The Complaint: According to the ACLU complaint, only a meager 1.6 percent of disabled students attended voucher schools, while there are an estimated twenty percent of disabled students in Wisconsin. This disparity between disabled students attending private schools with a voucher and disabled students attending public schools is exacerbated when the quality of services offered to disabled students is examined. Not only are the proper services not provided, private schools openly state the same level of services, if any, will not be offered at the schools. This statement is further amplified by the schools’ own actions.
The Stories of 3 Disabled Children
B.J., is an eighth grader who qualifies for disability services. She has Oppositional Defiance Disorder and a mood disorder and was enrolled in special education at public school, but her parent transferred B.J. from public school to a church-run private school. So, during 2010-2011, B.J. attended the private school, Concordia University School (Concordia), where her tuition was paid for by a voucher.
The ACLU complaint alleges that Concordia knew of B.J.’s disorders but did not provide any accommodations to her. Without providing any accommodations for B.J.’s disabilities, Concordia placed B.J. on a “behavioral” contract. Soon after placing her on this contract, the school expelled B.J., alleging she broke the contract. Consequently, B.J. had to return to the public school she left. Federal law requires schools not to discipline students for actions that arise from their disability.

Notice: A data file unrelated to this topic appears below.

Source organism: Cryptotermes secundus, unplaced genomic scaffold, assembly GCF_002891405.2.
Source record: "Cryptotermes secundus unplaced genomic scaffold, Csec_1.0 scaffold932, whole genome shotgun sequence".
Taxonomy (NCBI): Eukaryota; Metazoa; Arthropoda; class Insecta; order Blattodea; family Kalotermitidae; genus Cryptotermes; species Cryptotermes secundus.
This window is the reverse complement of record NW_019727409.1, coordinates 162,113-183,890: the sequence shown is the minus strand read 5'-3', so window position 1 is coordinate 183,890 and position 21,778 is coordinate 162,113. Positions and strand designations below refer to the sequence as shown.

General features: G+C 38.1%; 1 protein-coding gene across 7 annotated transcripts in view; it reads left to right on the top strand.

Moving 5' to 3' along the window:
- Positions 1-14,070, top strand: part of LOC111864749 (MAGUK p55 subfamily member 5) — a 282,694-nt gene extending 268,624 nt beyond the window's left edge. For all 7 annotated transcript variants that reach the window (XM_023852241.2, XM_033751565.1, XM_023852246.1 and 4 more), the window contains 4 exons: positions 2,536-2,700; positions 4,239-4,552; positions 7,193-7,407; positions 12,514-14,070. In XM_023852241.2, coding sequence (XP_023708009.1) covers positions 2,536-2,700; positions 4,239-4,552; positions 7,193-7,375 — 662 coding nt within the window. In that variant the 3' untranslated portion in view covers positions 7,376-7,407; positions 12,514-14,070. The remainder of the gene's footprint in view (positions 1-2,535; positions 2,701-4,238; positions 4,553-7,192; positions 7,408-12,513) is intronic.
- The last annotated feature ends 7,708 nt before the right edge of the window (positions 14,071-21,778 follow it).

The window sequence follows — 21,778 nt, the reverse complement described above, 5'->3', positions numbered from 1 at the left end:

S.E. is a four-year old child who is developmentally delayed and receives special education at public school. S.E.’s mother applied for S.E. to attend Messmer Catholic Preparatory School (Messmer). Messmer told S.E.’s mother no placements tests were required.
However, the complaint alleges that after Messmer was informed of the developmental delay, Messmer required placement tests and screenings. Messmer later told S.E.’s mother she should “give some serious thought to whether or not Messmer would be the right place for S.E. because it would not be able to give him what Milwaukee Public School was giving him.” The school urged that S.E. be released from his special education Individual Special Education Plan. The mother refused to release S.E. from the Individual Special Education Plan; a screening process was conducted, however. When the lawsuit was filed, S.E. had not been admitted to Messmer.
S.E.’s mother also has another disabled child: K.S., an eight-year-old with Attention Deficient Hyperactive Disorder (ADHD). After K.S.’s application was complete, according to the complaint, Messmer conditioned K.S.’s school acceptance on taking medication for ADHD. K.S., however, was neither on medicine nor enrolled in special education at public school. S.E. did not think her child needed medicine. Nevertheless, Messmer refused to admit K.S. if he did not take ADHD medicine. Messmer informed the mother that if her developmentally delayed child “had academic problems, they did not want to be blamed.” When asking whether her eight-year-old was on ADHD medicine, the school emphasized that “Messmer had a fast-paced academic program.”